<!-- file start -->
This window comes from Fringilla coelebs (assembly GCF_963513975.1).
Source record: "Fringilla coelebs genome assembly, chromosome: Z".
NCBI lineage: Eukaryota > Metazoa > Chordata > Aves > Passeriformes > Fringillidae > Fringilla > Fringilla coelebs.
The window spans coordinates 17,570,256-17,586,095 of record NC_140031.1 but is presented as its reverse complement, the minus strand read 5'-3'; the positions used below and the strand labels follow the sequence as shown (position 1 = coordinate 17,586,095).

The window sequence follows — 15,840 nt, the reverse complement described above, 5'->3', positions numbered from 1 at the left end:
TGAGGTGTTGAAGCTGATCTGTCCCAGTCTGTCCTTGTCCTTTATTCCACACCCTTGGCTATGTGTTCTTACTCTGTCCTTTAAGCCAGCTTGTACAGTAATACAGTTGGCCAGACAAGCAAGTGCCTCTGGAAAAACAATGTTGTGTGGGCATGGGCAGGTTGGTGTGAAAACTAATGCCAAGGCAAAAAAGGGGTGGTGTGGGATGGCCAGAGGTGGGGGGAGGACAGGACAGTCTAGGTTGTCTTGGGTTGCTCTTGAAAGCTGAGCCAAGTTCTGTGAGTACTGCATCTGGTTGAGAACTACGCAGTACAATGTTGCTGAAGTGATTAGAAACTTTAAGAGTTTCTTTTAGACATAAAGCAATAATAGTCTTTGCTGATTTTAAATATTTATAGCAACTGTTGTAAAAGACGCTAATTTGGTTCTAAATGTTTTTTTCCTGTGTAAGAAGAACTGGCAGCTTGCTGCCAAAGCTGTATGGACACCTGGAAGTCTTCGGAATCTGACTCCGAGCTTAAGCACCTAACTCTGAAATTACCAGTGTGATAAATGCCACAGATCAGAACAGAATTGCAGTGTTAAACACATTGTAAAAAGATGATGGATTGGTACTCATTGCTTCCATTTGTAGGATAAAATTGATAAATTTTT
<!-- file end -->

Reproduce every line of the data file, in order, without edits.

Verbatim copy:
This window comes from Fringilla coelebs (assembly GCF_963513975.1).
Source record: "Fringilla coelebs genome assembly, chromosome: Z".
NCBI lineage: Eukaryota > Metazoa > Chordata > Aves > Passeriformes > Fringillidae > Fringilla > Fringilla coelebs.
The window spans coordinates 17,570,256-17,586,095 of record NC_140031.1 but is presented as its reverse complement, the minus strand read 5'-3'; the positions used below and the strand labels follow the sequence as shown (position 1 = coordinate 17,586,095).

The window sequence follows — 15,840 nt, the reverse complement described above, 5'->3', positions numbered from 1 at the left end:
TGAGGTGTTGAAGCTGATCTGTCCCAGTCTGTCCTTGTCCTTTATTCCACACCCTTGGCTATGTGTTCTTACTCTGTCCTTTAAGCCAGCTTGTACAGTAATACAGTTGGCCAGACAAGCAAGTGCCTCTGGAAAAACAATGTTGTGTGGGCATGGGCAGGTTGGTGTGAAAACTAATGCCAAGGCAAAAAAGGGGTGGTGTGGGATGGCCAGAGGTGGGGGGAGGACAGGACAGTCTAGGTTGTCTTGGGTTGCTCTTGAAAGCTGAGCCAAGTTCTGTGAGTACTGCATCTGGTTGAGAACTACGCAGTACAATGTTGCTGAAGTGATTAGAAACTTTAAGAGTTTCTTTTAGACATAAAGCAATAATAGTCTTTGCTGATTTTAAATATTTATAGCAACTGTTGTAAAAGACGCTAATTTGGTTCTAAATGTTTTTTTCCTGTGTAAGAAGAACTGGCAGCTTGCTGCCAAAGCTGTATGGACACCTGGAAGTCTTCGGAATCTGACTCCGAGCTTAAGCACCTAACTCTGAAATTACCAGTGTGATAAATGCCACAGATCAGAACAGAATTGCAGTGTTAAACACATTGTAAAAAGATGATGGATTGGTACTCATTGCTTCCATTTGTAGGATAAAATTGATAAATTTTT